John Rogers Musselman

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John Rogers Musselman (1 December 1890, Gettysburg, Pennsylvania – 8 August 1968, Cleveland)[1] was an American mathematician, specializing in algebraic geometry and known for Musselman's theorem.

J. R. Musselman received his A.B. in 1910 from Pennsylvania College and his Ph.D. from Johns Hopkins University in 1916 under Arthur Byron Coble with thesis A set of eight self-associated points in space.[2] Musselman was a teaching assistant at Gettysburg Academy from 1910 to 1912 and an instructor in mathematics at the University of Illinois in 1916–1918 and then at Washington University in St. Louis in 1920–1928. He was a professor mathematics at Western Reserve University from 1928 until his retirement as professor emeritus in 1961.[3]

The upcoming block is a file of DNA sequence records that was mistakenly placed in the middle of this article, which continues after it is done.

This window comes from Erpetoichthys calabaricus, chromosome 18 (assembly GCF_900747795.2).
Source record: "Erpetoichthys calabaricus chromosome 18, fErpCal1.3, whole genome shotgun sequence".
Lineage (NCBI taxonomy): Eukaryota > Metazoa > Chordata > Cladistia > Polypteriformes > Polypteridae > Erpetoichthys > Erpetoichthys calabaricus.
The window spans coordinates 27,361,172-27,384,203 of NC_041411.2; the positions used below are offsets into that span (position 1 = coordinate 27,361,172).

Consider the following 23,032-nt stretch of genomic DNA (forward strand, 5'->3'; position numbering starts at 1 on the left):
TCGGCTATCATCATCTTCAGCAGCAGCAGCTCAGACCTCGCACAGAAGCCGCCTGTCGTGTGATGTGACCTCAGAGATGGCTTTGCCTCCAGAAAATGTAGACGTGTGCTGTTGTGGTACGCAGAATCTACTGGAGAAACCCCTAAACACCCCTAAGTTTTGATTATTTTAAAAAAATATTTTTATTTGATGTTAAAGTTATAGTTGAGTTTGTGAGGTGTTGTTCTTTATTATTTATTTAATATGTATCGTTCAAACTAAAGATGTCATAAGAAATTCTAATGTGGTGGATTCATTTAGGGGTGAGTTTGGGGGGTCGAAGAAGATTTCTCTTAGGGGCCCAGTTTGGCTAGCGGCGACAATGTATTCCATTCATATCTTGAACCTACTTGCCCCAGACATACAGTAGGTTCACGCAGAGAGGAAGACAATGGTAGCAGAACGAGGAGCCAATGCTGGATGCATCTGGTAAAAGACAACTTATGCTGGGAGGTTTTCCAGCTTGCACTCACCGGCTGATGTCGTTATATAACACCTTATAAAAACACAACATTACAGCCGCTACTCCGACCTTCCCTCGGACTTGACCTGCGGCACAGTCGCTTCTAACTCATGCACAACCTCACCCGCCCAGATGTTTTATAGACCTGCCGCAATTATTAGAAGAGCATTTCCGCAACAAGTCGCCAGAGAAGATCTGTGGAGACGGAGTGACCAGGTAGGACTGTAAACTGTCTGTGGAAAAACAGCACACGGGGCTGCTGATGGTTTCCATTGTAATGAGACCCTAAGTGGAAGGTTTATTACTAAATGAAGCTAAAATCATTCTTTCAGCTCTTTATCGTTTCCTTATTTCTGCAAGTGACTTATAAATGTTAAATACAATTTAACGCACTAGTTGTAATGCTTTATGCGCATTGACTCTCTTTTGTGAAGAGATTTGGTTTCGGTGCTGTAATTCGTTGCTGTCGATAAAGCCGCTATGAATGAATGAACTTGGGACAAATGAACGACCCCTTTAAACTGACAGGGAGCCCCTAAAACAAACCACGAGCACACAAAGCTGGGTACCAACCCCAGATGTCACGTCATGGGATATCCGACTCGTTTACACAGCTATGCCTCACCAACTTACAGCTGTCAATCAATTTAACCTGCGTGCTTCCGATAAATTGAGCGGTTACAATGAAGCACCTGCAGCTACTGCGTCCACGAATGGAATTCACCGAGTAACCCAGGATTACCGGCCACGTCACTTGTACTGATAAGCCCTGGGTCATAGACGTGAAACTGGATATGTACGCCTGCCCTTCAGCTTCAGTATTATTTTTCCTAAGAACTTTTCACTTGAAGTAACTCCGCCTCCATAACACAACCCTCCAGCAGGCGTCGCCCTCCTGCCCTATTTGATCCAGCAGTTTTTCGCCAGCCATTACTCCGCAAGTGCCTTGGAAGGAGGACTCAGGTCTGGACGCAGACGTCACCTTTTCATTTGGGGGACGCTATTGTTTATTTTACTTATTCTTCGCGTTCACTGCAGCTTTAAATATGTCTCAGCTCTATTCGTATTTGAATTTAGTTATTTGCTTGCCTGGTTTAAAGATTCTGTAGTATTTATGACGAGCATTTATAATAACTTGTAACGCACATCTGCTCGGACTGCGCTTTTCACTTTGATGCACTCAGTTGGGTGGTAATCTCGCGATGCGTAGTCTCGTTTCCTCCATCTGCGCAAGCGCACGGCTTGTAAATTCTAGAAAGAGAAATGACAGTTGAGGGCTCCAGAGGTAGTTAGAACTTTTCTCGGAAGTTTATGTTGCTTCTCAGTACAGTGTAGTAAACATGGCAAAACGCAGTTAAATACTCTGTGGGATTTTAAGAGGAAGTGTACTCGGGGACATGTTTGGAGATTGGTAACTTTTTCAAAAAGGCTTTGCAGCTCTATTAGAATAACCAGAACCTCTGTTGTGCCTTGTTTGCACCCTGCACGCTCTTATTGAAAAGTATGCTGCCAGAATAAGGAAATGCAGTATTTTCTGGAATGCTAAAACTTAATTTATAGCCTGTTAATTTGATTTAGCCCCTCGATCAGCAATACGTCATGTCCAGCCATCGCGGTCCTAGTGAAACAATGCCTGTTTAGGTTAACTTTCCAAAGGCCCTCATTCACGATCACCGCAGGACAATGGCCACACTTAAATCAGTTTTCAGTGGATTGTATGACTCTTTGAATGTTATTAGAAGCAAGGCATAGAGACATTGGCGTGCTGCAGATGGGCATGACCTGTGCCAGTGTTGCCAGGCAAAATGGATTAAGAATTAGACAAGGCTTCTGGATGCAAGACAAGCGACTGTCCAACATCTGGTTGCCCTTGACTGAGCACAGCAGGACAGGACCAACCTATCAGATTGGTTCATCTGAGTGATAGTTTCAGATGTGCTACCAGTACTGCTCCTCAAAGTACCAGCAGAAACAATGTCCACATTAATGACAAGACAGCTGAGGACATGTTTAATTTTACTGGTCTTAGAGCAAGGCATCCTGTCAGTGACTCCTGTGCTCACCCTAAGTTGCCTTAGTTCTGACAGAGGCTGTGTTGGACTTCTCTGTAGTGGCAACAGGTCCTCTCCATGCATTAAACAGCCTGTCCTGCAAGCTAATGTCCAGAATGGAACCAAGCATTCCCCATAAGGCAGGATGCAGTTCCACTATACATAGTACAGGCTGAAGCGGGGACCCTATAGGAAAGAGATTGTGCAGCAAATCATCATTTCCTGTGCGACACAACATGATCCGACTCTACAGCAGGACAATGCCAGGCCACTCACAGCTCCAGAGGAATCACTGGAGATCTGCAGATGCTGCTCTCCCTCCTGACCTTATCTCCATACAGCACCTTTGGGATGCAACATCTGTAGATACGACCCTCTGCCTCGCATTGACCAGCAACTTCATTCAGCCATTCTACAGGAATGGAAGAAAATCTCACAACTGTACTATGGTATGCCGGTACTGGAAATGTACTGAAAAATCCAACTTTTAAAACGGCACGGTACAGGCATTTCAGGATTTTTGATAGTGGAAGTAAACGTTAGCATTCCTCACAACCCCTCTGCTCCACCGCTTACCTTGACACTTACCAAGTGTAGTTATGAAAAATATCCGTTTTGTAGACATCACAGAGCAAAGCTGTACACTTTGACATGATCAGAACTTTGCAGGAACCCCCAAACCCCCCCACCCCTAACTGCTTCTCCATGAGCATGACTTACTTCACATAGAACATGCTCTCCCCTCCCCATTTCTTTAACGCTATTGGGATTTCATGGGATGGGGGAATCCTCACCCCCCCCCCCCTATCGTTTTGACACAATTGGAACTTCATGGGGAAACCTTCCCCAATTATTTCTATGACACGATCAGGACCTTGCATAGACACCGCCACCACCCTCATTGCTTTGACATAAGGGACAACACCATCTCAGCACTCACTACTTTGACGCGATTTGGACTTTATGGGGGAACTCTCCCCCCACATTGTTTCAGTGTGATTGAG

He was an Invited Speaker of the International Congress of Mathematicians in 1936 in Oslo.[4]

Selected publications[edit]


  1. ^ John Rogers Musselman at Find a Grave
  2. ^ "The Johns Hopkins University Circular: Annual Report of the President". January 1917: 148.
  3. ^ Casnati, Gianfranco; Conte, Alberto; Getto, Letterio; Giacardi, Livia; Marchisio, Marina; Verra, Alessandro, eds. (2016). From Classical to Modern Algebraic Geometry. Corrado Segre's Mastership and Legacy. p. 198.
  4. ^ Musselman, J. R. (1937). "On circles connected with three and four circles". Comptes rendus du Congrès international des mathématiciens: Oslo, 1936. 2. p. 164.